GAEC 1: Establishment of buffer strips along watercourses
Water courses must be protected against pollution and run-off from agricultural sources by maintaining buffer strips.
‘Watercourses’ are all surface waters, including coastal water, estuaries, lakes, ponds, rivers, streams, canals and field ditches. It includes temporarily dry watercourses.
What you must do
- take all reasonable steps to maintain a green cover on land within 2 metres of the centre of a watercourse or field ditch, or to land from the edge of the watercourse or field ditch to 1 metre on the landward side of the top of the bank. This rule does not apply to land forming part of a parcel of 2 hectares or less until 1 January 2017.
- produce and keep a map of your holding if you spread organic manure, which should show:
- all surface waters and land within 10 metres of them
- all springs, wells and boreholes on your holding or within 50 metres of the boundary and land within 50 metres of them
- update the map with any changes within 3 months from the date of change.
If your land is in a Nitrate Vulnerable Zones (NVZs), you can use the same map for both NVZs and GAEC 1.
What you must not do
You must not:
- apply manufactured nitrogen within 2 metres of surface water
- apply organic manure within 50 metres of a spring, well or borehole
- apply organic manure (which is any nitrogen or phosphate fertiliser derived from animal, plant or human sources and includes livestock manure) within 10 metres of surface water.
The limit ‘within 10 metres of surface water’ is reduced to 6 metres if you apply slurry, sewage sludge or anaerobic digestate (which is the product of anaerobic digestion other than from the anaerobic digestion of sewage or material in a landfill) using precision equipment as follows:
- a trailing hose band spreader or a trailing shoe band spreader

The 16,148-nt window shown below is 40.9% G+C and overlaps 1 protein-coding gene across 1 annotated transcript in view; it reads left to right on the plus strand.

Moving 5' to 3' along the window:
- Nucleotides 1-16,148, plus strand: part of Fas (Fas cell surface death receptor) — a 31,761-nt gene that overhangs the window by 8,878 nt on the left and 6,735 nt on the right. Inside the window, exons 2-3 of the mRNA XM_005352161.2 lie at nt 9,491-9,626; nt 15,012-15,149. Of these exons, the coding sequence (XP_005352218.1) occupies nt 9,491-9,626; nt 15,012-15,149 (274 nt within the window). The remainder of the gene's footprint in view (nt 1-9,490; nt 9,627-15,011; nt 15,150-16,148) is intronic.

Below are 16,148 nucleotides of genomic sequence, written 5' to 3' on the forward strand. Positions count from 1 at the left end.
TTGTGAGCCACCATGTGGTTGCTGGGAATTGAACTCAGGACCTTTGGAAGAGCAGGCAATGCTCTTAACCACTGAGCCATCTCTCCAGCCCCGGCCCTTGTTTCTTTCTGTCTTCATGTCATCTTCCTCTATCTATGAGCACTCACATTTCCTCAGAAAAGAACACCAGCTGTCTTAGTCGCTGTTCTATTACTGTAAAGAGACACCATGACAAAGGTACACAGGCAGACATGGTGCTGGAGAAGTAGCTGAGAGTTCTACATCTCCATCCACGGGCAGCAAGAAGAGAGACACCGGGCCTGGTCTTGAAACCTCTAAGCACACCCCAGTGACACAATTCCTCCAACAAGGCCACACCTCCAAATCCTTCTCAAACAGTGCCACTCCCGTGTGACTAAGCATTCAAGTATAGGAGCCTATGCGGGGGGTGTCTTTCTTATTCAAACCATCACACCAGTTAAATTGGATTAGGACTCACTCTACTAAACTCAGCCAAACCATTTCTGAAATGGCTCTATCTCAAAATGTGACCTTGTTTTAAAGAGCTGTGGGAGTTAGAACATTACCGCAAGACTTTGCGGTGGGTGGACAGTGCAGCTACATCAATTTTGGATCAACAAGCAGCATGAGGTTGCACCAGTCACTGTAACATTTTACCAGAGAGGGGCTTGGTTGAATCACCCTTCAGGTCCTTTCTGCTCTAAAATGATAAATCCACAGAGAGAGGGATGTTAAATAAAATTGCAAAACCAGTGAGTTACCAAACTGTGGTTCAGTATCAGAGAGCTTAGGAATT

- a shallow injector which injects the organic manure no deeper than 10 centimetres below the surface
- a dribble bar applicator.
However, you can spread livestock manure within 10 metres of surface water if the land is managed for breeding wader birds or as species-rich semi-natural grassland under certain restrictions. These are:
- the land must be in an agri-environment scheme, or notified as a SSSI
- the manure is not slurry or poultry manure
- spreading takes place between 1 June and 31 October inclusive
- the manure is not spread directly onto surface water, and
- the total annual amount isn’t more than 12.5 tonnes per hectare.
If you have land in a NVZs and follow the rules under SMR 1, you will automatically meet the rules above under GAEC 1 on that land, with the exception of the first bullet under ‘What you must do’.
Cultivation and application of fertilisers or pesticides
You must not:
- cultivate or apply fertilisers or pesticides to land within 2 metres of the centre of a watercourse or field ditch, or to land from the edge of the watercourse or field ditch to 1 metre on the landward side of the top of the bank of a watercourse or field ditch. This does not apply to land forming part of a parcel of 2 hectares or less until 1 January 2017.
Fertilisers include: inorganic and organic fertiliser, organic manures, lime, slurry, sewage sludge, slag, trace elements, calcified seaweed and human waste (this list is not exhaustive). Pesticides mean anything used for destroying pests and include herbicides, fungicides, insecticides and other biocides.
This rule will not be breached if:
- you have used pesticides for spot application to control the spread of any of the following weeds
- you have used pesticides for spot application to control the spread of any of the following weeds:
- broad-leaved dock (Rumex obtusifolius)
- creeping or field thistle (Cirsium arvense)
- curled dock (Rumex crispus)
- giant hogweed (Heracleum mantegazzianum)
- Himalayan balsam (Impatiens glandulifera)
- Japanese knotweed (Reynoutria japonica)
- ragwort (Senecio jacobaea)
- rhododendron (Rhododendron ponticum
- spear thistle (Cirsium vulgare)
- you are establishing a green cover where one does not exist and the land is part of a field which is being newly created (by merger or division)
- you are establishing a green cover where one does not exist and the land was previously outside the scope of cross compliance
- you have been granted a derogation by RPA. You must apply to RPA in writing for a derogation and wait for written permission before acting, so that you make sure you, adhere to any conditions attached.
Public rights of way
Public rights of way may form part of the 1 metre or 2 metres ‘protection zone’ margins along hedges and watercourses. When they do, the rules of this GAEC still apply but shouldn’t limit public access.
Contact the Rural Payments Agency (RPA) for more information about derogations which may be available.
Advice on locating and managing buffer strips is available from Catchment Sensitive Farming officers, Natural England advisers, Campaign for the Farmed Environment and other advisers.
Rural Payments Agency: 03000 200 301
Environment Agency: 03708 506 506